Student Loans

Finance your education with a school loan

With the cost of a four-year college degree skyrocketing, many students can't make ends meet without an education loan. While many colleges and graduate schools have an in-house student loan program of some sort, which guarantee that students who have been accepted to the institution will be able to access the funds they need to enroll, it still pays to know your options.

Student loans are widely available from the government as well as financial institutions, including banks as well as private lending companies. If you're in the market for a school loan, it's important to your financial future that you understand the technical ins and outs of how they work.

Borrowing and Repaying Student Loans

If you want to get a federal student loan, you should know the difference between federal Stafford loans and federal Perkins loans. Perkins loans are for students with a demonstrated financial need. You can be enrolled in school full-time or part-time, and students at both the undergraduate and graduate level can qualify. They are made available through participating schools, and loan repayment is made directly to the institution.

Stafford loans are similar, except you must be enrolled in school at least part-time to qualify. They also differ in that there are two types of Stafford federal student loans: subsidized and unsubsidized. You must demonstrate financial need to qualify for subsidized loans, but you don't have to in order to get unsubsidized ones. Subsidized Stafford loans are offered with more advantageous interest rates and repayment terms.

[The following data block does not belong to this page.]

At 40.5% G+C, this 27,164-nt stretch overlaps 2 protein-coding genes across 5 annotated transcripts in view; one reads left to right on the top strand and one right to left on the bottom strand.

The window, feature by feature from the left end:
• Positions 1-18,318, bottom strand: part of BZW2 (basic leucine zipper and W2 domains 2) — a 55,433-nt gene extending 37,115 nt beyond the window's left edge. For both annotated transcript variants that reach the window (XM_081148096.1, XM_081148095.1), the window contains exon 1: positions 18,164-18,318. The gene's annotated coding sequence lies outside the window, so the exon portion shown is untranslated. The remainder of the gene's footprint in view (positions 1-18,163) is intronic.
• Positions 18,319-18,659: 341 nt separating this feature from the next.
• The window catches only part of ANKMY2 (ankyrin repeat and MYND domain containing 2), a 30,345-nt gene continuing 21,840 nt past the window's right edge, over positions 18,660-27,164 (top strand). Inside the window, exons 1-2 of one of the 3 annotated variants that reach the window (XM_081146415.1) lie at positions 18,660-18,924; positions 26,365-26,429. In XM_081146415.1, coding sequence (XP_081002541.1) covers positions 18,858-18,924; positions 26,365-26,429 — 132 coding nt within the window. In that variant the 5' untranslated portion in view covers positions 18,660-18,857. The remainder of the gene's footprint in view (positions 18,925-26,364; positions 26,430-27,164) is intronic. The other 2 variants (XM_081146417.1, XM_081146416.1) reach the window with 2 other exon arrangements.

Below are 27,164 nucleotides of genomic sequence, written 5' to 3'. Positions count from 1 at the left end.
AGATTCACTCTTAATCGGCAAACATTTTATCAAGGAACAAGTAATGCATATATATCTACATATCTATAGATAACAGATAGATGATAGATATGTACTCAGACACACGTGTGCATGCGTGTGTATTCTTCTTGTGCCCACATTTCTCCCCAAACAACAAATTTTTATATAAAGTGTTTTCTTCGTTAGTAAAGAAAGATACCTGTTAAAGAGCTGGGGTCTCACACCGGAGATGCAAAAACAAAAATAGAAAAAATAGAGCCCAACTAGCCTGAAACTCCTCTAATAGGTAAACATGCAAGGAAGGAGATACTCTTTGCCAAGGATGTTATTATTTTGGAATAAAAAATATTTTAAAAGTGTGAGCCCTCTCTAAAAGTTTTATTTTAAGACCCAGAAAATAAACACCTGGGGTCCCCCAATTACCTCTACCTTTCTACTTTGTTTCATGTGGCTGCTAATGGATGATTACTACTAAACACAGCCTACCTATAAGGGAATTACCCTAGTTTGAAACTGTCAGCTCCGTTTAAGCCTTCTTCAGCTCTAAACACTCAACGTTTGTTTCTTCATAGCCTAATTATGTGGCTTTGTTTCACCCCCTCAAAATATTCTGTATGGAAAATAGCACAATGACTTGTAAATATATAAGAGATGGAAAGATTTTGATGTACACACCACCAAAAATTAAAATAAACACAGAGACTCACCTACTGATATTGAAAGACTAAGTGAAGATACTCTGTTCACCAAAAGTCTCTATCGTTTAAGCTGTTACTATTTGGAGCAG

In both cases, you get a grace period before you have to start repaying the loan. For Stafford loans, you get six months from the time you complete your schooling; Perkins loans allow nine months.

If you cannot cover the total cost of your education with a Stafford or Perkins loan, you can supplement with a private student loan. The vast majority of private student loans are structured similarly to federal ones, with grace periods before repayment comes due.

Student Loan Interest Rates

Your loan's interest rate will depend on whether it's a federal or private loan, subsidized or unsubsidized. Generally, federal loans have lower interest rates than private ones, with subsidized loans having the lowest interest rates of all. In most cases, student loan rates are tied to the prime rate set by Wall Street.

Because students often have a hard time finding high-paying work coming straight out of school, student loans are usually amortized over a long period of time. If you're having trouble making your payments, talk to your lender about loan refinancing. This can make your monthly payments more affordable.

Keep in mind that declaring bankruptcy will not get you off the hook for your student loans. Be responsible about your financial planning and your future if you need to take out school loans to finance your education.

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